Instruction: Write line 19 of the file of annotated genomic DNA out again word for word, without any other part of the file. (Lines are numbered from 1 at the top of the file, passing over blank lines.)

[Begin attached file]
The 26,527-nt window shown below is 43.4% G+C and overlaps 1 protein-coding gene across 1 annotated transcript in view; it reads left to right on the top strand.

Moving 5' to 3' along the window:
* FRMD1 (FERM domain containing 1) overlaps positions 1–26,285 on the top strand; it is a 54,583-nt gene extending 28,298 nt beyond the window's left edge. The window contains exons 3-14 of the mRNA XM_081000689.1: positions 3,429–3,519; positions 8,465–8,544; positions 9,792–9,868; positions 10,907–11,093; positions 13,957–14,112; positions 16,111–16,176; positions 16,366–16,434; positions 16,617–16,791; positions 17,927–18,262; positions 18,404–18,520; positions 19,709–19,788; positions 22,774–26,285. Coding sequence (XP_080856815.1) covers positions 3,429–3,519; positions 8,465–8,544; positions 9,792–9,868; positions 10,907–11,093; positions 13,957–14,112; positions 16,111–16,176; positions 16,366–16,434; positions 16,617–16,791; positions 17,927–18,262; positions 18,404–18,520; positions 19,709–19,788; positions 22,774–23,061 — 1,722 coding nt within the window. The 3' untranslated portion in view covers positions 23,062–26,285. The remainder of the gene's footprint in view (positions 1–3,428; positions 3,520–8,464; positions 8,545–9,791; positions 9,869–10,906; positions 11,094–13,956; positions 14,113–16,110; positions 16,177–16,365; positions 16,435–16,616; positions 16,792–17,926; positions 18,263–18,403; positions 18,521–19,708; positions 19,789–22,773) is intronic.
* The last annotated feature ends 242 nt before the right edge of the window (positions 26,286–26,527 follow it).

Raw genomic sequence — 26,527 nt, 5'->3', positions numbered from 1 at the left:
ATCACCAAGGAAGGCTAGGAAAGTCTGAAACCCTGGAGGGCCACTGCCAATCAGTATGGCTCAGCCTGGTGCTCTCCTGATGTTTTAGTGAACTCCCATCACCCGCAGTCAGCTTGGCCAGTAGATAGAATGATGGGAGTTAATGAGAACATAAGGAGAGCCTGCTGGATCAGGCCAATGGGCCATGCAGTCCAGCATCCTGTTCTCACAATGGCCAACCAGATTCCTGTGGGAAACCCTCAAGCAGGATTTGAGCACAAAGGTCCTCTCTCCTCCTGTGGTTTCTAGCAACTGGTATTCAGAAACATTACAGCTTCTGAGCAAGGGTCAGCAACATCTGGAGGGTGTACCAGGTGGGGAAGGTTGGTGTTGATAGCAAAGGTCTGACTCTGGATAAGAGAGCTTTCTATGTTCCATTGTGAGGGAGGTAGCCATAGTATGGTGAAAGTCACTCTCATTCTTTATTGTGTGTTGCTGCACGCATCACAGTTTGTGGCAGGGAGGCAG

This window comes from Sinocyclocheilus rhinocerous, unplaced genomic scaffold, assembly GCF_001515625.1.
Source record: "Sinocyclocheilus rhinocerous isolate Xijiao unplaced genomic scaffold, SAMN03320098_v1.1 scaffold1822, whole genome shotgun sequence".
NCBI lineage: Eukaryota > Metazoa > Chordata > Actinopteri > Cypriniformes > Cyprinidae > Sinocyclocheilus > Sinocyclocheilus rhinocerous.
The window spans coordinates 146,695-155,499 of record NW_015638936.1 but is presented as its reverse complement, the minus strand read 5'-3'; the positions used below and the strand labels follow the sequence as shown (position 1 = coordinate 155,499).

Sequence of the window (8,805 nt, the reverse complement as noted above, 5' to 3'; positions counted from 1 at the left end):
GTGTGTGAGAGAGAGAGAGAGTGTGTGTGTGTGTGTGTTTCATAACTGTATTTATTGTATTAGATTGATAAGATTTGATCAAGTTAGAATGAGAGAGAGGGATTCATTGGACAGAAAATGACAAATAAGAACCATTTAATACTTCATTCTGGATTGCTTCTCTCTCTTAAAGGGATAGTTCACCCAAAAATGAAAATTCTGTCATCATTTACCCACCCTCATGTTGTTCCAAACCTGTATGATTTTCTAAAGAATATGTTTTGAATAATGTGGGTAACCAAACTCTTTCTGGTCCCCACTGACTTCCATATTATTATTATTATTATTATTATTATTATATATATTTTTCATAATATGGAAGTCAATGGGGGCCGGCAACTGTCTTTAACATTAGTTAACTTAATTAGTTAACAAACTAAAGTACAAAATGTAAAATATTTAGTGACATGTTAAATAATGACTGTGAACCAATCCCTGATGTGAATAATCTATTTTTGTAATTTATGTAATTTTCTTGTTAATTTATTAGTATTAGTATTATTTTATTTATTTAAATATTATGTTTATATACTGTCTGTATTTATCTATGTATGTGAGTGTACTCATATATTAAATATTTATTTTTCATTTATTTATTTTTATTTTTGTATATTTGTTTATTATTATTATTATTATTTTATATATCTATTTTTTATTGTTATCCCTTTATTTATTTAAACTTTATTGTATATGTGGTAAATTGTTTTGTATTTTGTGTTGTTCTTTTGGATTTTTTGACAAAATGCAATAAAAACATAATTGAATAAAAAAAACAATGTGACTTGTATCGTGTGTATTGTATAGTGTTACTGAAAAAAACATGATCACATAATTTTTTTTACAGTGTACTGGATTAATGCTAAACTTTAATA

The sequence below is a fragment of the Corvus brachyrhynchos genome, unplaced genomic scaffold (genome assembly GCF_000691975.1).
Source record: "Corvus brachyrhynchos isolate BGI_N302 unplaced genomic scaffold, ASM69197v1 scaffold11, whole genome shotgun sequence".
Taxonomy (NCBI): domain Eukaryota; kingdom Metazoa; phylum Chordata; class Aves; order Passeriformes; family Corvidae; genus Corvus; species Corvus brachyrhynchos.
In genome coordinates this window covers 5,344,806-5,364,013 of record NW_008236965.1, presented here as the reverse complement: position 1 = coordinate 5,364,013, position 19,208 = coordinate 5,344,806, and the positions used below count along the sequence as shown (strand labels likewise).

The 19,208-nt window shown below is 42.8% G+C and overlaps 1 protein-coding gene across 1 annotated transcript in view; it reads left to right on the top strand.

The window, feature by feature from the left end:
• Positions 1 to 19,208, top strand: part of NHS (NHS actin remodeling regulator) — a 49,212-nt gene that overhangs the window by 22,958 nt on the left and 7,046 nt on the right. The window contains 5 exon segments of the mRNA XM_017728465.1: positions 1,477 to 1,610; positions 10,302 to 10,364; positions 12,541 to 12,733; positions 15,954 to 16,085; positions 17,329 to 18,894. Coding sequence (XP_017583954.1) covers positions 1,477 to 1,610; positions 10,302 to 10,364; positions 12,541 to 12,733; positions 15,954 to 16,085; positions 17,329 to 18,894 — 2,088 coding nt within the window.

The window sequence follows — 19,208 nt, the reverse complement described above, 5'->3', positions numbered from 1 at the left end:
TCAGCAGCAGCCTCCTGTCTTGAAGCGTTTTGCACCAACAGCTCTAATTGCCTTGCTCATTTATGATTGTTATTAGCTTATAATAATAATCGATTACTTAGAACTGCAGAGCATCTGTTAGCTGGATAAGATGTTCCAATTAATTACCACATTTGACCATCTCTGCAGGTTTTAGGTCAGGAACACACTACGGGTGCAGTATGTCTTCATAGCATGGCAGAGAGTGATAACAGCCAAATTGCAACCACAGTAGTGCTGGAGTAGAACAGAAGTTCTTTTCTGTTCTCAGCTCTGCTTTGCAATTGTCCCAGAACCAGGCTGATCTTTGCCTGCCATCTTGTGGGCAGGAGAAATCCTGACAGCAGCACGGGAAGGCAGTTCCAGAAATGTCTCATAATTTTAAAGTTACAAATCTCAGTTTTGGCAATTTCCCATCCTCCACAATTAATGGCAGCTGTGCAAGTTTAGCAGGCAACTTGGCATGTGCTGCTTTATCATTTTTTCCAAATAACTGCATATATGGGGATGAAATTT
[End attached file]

• Positions 1 to 19,208, top strand: part of NHS (NHS actin remodeling regulator) — a 49,212-nt gene that overhangs the window by 22,958 nt on the left and 7,046 nt on the right. The window contains 5 exon segments of the mRNA XM_017728465.1: positions 1,477 to 1,610; positions 10,302 to 10,364; positions 12,541 to 12,733; positions 15,954 to 16,085; positions 17,329 to 18,894. Coding sequence (XP_017583954.1) covers positions 1,477 to 1,610; positions 10,302 to 10,364; positions 12,541 to 12,733; positions 15,954 to 16,085; positions 17,329 to 18,894 — 2,088 coding nt within the window.